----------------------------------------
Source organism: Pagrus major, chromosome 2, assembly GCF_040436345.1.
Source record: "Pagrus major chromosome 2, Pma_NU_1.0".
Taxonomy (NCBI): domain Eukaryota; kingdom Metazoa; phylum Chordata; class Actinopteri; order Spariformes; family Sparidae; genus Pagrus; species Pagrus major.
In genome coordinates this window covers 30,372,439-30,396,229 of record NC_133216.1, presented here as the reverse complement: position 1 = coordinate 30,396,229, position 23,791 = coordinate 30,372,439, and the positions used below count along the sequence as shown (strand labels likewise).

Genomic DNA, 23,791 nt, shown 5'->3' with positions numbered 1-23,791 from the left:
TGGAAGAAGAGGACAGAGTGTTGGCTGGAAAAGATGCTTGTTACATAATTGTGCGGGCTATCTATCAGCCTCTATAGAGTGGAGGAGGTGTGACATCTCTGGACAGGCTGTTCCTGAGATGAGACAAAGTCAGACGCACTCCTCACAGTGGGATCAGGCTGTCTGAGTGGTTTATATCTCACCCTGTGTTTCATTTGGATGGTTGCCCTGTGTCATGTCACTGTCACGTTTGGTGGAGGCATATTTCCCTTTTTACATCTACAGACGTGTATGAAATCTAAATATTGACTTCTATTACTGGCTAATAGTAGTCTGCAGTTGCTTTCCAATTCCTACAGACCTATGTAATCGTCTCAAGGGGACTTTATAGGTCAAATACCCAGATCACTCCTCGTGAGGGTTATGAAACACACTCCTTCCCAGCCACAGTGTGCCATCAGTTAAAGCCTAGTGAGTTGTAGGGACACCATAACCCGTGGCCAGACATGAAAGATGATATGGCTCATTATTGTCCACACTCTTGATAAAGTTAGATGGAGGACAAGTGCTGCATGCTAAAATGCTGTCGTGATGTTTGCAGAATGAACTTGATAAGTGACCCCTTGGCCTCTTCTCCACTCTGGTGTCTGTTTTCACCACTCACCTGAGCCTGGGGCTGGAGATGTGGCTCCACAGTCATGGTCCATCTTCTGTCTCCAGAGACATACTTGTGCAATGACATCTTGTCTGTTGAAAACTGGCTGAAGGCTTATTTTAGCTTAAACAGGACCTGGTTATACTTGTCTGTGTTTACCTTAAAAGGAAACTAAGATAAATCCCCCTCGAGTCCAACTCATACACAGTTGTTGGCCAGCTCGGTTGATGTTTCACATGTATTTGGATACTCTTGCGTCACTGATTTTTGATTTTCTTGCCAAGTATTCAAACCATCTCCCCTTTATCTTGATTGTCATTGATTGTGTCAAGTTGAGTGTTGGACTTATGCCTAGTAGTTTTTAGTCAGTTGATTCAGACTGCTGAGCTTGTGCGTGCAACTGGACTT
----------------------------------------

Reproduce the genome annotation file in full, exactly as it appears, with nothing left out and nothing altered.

Source organism: Pagrus major, chromosome 2, assembly GCF_040436345.1.
Source record: "Pagrus major chromosome 2, Pma_NU_1.0".
Taxonomy (NCBI): domain Eukaryota; kingdom Metazoa; phylum Chordata; class Actinopteri; order Spariformes; family Sparidae; genus Pagrus; species Pagrus major.
In genome coordinates this window covers 30,372,439-30,396,229 of record NC_133216.1, presented here as the reverse complement: position 1 = coordinate 30,396,229, position 23,791 = coordinate 30,372,439, and the positions used below count along the sequence as shown (strand labels likewise).

Genomic DNA, 23,791 nt, shown 5'->3' with positions numbered 1-23,791 from the left:
TGGAAGAAGAGGACAGAGTGTTGGCTGGAAAAGATGCTTGTTACATAATTGTGCGGGCTATCTATCAGCCTCTATAGAGTGGAGGAGGTGTGACATCTCTGGACAGGCTGTTCCTGAGATGAGACAAAGTCAGACGCACTCCTCACAGTGGGATCAGGCTGTCTGAGTGGTTTATATCTCACCCTGTGTTTCATTTGGATGGTTGCCCTGTGTCATGTCACTGTCACGTTTGGTGGAGGCATATTTCCCTTTTTACATCTACAGACGTGTATGAAATCTAAATATTGACTTCTATTACTGGCTAATAGTAGTCTGCAGTTGCTTTCCAATTCCTACAGACCTATGTAATCGTCTCAAGGGGACTTTATAGGTCAAATACCCAGATCACTCCTCGTGAGGGTTATGAAACACACTCCTTCCCAGCCACAGTGTGCCATCAGTTAAAGCCTAGTGAGTTGTAGGGACACCATAACCCGTGGCCAGACATGAAAGATGATATGGCTCATTATTGTCCACACTCTTGATAAAGTTAGATGGAGGACAAGTGCTGCATGCTAAAATGCTGTCGTGATGTTTGCAGAATGAACTTGATAAGTGACCCCTTGGCCTCTTCTCCACTCTGGTGTCTGTTTTCACCACTCACCTGAGCCTGGGGCTGGAGATGTGGCTCCACAGTCATGGTCCATCTTCTGTCTCCAGAGACATACTTGTGCAATGACATCTTGTCTGTTGAAAACTGGCTGAAGGCTTATTTTAGCTTAAACAGGACCTGGTTATACTTGTCTGTGTTTACCTTAAAAGGAAACTAAGATAAATCCCCCTCGAGTCCAACTCATACACAGTTGTTGGCCAGCTCGGTTGATGTTTCACATGTATTTGGATACTCTTGCGTCACTGATTTTTGATTTTCTTGCCAAGTATTCAAACCATCTCCCCTTTATCTTGATTGTCATTGATTGTGTCAAGTTGAGTGTTGGACTTATGCCTAGTAGTTTTTAGTCAGTTGATTCAGACTGCTGAGCTTGTGCGTGCAACTGGACTT